The start-up ecosystem in India continues to be robust and one-off issues like those at edtech major BYJU’S can help improve corporate governance for the sector, believes Aniket Talati, President of the Institute of Chartered Accountants of India (ICAI).
“I think it’s an excellent atmosphere in India to encourage start-ups. We have over 90,000 start-ups in India today, there’s a wonderful ecosystem. So many unicorns are being created,” Talati told Business Today in an interview, adding that aberrations are always present in any sector.
While declining to comment on the specific case of BYJU’S, he said that there are certain lessons to learn from issues such as these. “But I think all in all, this only helps improve the corporate governance going forward and which is being reviewed actively,” he said, adding that a lot of the start-ups, especially the ones which have raised substantial amount of capital, are now also looking at best practices that they can adopt.
According to sources, the ICAI has referred the financial issues at BYJU’S to its disciplinary committee for investigation. The financial reporting review board (FRRB) of the ICAI had been examining financial statements of the edtech firm and was of the view that it requires further investigation. Congress MP Karti Chidambaram had in October last year written to the ICAI stating that there were various red flags in the company's financials for 2020-21 period.
ICAI already has a separate committee on MSME and start-ups, which works with the sector to help them in issues and provide information and awareness about regulations.
Meanwhile, Talati also said that ICAI is working with Chartered Accountants and students to upskill them for the digital economy and use of Artificial Intelligence. Set up by an Act of Parliament in 1949, the ICAI is responsible for regulating the profession of chartered accountancy in the country.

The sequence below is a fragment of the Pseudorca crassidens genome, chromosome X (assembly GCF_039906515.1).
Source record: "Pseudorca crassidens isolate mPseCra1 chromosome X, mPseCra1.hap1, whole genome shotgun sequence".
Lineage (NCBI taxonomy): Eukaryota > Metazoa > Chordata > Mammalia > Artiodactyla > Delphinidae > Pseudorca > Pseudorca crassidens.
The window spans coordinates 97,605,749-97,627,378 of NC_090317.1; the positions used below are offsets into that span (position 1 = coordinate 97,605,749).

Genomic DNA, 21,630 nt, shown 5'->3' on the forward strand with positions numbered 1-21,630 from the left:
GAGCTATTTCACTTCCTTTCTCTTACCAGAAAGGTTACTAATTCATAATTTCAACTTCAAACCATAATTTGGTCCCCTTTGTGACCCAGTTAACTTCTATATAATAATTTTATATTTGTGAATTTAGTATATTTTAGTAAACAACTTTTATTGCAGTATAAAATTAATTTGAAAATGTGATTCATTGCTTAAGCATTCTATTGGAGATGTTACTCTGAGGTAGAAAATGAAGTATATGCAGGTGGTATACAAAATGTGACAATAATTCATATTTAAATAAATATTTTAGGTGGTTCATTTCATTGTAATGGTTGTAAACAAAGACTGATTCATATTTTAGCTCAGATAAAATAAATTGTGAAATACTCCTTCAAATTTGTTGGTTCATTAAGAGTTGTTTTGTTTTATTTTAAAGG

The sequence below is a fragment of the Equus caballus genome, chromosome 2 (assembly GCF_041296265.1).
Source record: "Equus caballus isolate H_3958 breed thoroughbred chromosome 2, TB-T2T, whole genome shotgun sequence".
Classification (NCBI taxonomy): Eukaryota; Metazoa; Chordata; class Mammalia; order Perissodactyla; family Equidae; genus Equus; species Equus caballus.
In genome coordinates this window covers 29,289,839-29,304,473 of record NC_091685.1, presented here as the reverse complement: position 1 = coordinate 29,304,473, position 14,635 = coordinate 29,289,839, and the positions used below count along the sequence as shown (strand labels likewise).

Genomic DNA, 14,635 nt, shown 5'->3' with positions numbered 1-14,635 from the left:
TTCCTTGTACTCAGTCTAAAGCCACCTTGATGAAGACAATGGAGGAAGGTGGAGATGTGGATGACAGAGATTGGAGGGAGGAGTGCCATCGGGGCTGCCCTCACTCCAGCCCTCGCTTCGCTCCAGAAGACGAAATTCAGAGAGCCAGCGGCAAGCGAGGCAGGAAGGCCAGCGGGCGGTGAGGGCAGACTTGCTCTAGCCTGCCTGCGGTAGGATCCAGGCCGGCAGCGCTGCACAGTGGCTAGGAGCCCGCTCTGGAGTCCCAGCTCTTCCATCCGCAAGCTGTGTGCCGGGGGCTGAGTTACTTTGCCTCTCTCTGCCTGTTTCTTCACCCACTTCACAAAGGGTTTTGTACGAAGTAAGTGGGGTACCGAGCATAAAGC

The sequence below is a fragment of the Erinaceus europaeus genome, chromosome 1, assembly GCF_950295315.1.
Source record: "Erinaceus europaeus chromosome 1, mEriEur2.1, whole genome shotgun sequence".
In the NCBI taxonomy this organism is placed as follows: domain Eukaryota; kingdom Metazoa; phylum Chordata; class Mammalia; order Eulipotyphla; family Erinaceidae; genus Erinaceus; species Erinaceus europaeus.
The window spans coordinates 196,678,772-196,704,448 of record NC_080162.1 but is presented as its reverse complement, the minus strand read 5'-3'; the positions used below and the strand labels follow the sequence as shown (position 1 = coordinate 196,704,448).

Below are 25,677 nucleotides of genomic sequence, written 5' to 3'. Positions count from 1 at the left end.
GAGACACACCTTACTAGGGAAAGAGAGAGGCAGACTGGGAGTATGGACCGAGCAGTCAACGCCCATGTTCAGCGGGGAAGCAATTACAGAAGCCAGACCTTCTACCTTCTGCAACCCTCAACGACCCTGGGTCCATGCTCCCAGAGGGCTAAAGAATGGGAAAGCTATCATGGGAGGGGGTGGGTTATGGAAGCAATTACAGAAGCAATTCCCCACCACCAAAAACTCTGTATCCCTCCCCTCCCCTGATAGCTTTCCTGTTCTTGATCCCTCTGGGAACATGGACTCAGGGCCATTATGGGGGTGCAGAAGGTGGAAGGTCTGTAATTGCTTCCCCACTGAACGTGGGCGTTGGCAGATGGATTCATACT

“We are now looking at technology, how do we upskill our members and include technology for our students. There is so much happening on the technology front – AI, cyber security have gained a lot of importance. Assurance is not just going to be the traditional in nature. Good cybersecurity assurance and cyber audits are those coming into play. How do we make sure that Chartered Accountants are geared for these,” he noted.
Further, with digital transactions such as UPI and wallets gaining traction, the scope of auditors in terms of looking at the number of transactions has increased and requires digital tools. “It is not now possible for you to flip through a bank statement as it was maybe 10 years ago, you need digital tools. So, you need to have excellent data analytics,” he said, adding that the ICAI runs a lot of courses on data analytics. Members are also being provided training for use of AI to assist them in their professional duties.
Talati said the ICAI has a very stringent system of continuing professional education under which every chartered accountant is required to do 30 hours of continuous professional learning every year. This helps them stay ahead of the curve in terms of new challenges such as those posed by technology.
With over 360,000 members and over 780,000 students, ICAI is the world’s second largest accounting body.
The ICAI also has a digital accounting and assurance board, which focuses on how technology impacts accounting and assurance, as well as forensics.
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